The story of Tristan and Isolde (or Iseult) is one of the greatest love stories in Western literary history, forming not only the basis for Wagner’s opera, but also playing its part in James Joyce’s Finnegans Wake, and providing inspiration for other tragic tales of love. For his composition/theater piece love fail, Pulitzer-winning composer David Lang searched through various texts that tell the story, particularly Gottfried von Strassburg but also Sir Thomas Malory, Marie de France and others, looking, as he says, for “weird incidents.” Stripped of all reference to Tristan, Isolde/Iseult, King Mark or any other elements that would make the piece seem merely a dramatization of the age-old story, love fail is a fascinating meditation on love’s lyricism, its almost mystic force, and its surprising moods and shifting desires.
Sung by the female vocal group Anonymous 4, noted for their adaptations of medieval compositions, such as plainsong, for female voices, love fail is a stunning exercise in vocal precision, polyphony, overlapping voices, and hypnotic variations on simple lyrics. The piece begins with “he was and she was,” in which descriptive terms for the two lovers are sounded against a backdrop of voices, including percussive whispers. With the stage set for intensive listening, the evening becomes an occasion for marveling at what the four gifted singers—Ruth Cunningham, Marsha Genensky, Susan Hellauer, Jacqueline Horner-Kwiatek—are able to do with their voices, creating layered effects that are—no doubt because of the medieval associations of the music—spiritual and meditative.
There are also humorous elements—mostly provided by texts taken from MacArthur fellow Lydia Davis. Wonderful examples of precision and compression in their own right, Davis’ writings add a wry, modern touch to the piece. Perhaps my favorite segment, “right and wrong” (following “the wood and the vine,” adapted from Marie de France, which is also particularly strong), provides convoluted R.D. Laing-like reflections on how being right doesn’t make one right if, “in some cases,” it is wrong to be right. The “right and wrong” instances are in reference to a female, making the piece a subtle comment on sexual politics as well as a general moral consideration. As sung, the interplay between the lead voice and the accompanying voice is riveting: the lead sounds a single note/word at intervals, and in those intervals the accompanying voice must sing through the text to the next interval. Pacing was everything in this unusual form of call-and-response; the call was almost a punctuation of the response while also acting as an introductory note for each sequence.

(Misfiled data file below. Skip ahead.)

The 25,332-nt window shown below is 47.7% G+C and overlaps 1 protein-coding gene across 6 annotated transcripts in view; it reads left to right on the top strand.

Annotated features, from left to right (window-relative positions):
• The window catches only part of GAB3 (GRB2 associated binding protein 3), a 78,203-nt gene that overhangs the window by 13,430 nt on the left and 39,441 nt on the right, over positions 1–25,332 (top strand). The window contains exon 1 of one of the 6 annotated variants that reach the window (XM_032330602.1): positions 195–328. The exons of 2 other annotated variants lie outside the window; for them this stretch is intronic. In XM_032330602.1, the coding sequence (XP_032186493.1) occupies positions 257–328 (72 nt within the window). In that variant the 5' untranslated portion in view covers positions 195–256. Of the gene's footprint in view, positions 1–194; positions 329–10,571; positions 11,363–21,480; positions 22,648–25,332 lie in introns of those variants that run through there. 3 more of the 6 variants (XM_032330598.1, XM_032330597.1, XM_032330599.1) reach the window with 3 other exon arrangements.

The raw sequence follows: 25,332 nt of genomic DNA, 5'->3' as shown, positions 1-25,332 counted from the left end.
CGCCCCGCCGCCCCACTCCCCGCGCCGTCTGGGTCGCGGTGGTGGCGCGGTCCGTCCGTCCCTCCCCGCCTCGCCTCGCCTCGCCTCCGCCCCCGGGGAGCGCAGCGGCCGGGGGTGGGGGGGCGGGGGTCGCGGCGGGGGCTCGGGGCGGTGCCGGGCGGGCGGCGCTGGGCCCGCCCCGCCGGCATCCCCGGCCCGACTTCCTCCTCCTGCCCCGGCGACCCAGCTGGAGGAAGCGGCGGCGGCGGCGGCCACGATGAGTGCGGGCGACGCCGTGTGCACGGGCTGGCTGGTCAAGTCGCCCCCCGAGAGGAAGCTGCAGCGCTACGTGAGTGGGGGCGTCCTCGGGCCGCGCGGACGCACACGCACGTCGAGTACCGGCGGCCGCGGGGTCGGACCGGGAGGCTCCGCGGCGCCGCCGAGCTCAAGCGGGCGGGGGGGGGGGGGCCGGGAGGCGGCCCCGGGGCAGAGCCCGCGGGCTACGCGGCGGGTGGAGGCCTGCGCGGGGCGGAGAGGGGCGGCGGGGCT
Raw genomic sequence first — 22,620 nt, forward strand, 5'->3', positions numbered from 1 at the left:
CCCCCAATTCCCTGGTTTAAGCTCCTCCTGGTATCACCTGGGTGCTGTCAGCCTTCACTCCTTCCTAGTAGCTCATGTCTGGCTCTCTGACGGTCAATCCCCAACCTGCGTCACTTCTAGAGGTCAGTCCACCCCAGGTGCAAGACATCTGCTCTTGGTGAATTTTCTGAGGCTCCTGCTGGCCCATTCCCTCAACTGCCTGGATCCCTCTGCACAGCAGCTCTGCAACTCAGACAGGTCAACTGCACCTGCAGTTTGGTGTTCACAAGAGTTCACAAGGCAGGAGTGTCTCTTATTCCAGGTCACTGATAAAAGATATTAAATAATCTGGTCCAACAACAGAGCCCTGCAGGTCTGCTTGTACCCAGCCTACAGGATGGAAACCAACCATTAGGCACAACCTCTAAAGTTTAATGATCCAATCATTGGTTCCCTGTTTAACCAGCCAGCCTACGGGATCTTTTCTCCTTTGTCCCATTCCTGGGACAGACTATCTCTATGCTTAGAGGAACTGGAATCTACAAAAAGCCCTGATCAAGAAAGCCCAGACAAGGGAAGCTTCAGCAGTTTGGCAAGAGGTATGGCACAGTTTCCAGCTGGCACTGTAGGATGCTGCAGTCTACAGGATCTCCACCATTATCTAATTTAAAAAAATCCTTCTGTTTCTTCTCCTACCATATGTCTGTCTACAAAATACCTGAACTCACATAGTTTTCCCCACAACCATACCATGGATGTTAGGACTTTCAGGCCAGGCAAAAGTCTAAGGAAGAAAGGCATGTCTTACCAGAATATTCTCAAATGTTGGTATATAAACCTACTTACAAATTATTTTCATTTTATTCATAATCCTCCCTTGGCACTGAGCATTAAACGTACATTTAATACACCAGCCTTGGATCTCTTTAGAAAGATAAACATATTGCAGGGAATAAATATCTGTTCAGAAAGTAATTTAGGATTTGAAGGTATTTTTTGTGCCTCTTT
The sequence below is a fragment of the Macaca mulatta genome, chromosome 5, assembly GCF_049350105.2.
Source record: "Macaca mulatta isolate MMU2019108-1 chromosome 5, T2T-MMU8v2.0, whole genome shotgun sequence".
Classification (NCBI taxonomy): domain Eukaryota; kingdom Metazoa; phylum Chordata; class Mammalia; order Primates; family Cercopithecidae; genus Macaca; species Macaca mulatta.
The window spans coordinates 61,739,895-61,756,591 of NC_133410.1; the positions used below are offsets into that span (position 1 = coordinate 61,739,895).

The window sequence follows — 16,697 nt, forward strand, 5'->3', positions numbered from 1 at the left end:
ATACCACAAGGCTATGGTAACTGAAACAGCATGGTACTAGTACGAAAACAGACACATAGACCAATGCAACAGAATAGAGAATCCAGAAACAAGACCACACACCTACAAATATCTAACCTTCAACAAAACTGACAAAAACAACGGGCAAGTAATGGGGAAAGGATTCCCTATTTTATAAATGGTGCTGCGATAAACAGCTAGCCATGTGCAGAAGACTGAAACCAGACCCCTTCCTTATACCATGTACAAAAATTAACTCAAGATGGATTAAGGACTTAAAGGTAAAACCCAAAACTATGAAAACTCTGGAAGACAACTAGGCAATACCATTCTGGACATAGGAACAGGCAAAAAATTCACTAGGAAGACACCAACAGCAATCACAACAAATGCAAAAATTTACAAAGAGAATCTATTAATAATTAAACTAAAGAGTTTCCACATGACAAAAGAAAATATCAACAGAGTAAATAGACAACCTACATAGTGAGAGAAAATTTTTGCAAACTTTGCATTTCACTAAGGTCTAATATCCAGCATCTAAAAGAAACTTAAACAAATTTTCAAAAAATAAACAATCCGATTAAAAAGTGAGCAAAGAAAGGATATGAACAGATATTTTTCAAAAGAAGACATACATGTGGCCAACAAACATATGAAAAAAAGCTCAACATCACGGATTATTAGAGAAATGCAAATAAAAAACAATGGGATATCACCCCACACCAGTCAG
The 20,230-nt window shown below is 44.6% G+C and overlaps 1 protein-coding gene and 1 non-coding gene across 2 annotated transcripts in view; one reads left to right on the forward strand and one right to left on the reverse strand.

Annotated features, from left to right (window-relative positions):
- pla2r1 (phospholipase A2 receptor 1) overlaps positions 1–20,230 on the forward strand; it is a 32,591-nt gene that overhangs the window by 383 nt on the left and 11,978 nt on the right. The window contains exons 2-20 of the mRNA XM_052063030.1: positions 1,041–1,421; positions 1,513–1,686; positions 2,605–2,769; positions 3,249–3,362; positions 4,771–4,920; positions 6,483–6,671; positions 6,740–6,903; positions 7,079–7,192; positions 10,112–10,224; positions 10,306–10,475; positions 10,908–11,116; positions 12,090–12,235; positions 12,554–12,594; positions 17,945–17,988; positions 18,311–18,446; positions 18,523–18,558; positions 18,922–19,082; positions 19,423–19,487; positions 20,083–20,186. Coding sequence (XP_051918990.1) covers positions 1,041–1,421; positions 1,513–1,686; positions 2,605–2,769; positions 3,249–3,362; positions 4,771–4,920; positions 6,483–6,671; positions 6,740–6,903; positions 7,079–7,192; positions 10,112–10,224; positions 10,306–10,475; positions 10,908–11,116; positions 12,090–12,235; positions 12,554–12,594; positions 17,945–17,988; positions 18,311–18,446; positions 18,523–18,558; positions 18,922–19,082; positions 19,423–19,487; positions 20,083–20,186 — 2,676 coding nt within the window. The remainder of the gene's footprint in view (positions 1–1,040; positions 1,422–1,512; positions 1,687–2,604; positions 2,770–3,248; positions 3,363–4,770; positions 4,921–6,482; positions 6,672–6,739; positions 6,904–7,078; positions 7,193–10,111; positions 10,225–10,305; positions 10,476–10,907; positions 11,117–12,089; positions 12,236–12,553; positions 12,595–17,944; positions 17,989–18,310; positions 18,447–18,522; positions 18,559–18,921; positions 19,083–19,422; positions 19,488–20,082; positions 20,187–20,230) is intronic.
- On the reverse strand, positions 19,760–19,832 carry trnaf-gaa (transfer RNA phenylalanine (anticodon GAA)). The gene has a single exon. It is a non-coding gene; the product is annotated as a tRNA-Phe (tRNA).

The texts are projected on a transparency behind the singers, making it easy to follow the words. There are also large projections showing male and female faces, made-up to appear as if they are in a fantasy film, that are more or less moving portraits. Primarily static, the images move slowly, and are more of a distraction than an illustration. Jim Findlay’s set design is simple and elegant, able to look at home in a concert hall, a theater stage, or a church, but his video design was the least inspiring aspect of the piece. The lighting and look of the faces put me in mind of the recent Cindy Sherman retrospective—not an association I would normally bring to this work.
While each segment of love fail has its own significance, the 12 parts, taken together, yield a progression from introduction of the lovers to reflections on love’s durability, and on the heart’s forgetfulness toward the arguments the head furnishes against love. Musically, we might say it moves toward transcendence of the sorrows of love, though—again, due to medieval associations—the idea of true happiness on earth is remote, and so love and sorrow must be inextricably linked.
A vibrant work for voices, love fail does not fail to provide thought about love, evoking love’s higher aspirations as well as some of its darker reaches. The masterful Anonymous 4 are not to be missed.
IF YOU GO: What: love fail by David Lang performed by Anonymous 4 When: 4 p.m. June 30 Where: Yale Repertory Theatre, 1120 Chapel St. Tickets: $35-$45 Info: artidea.org
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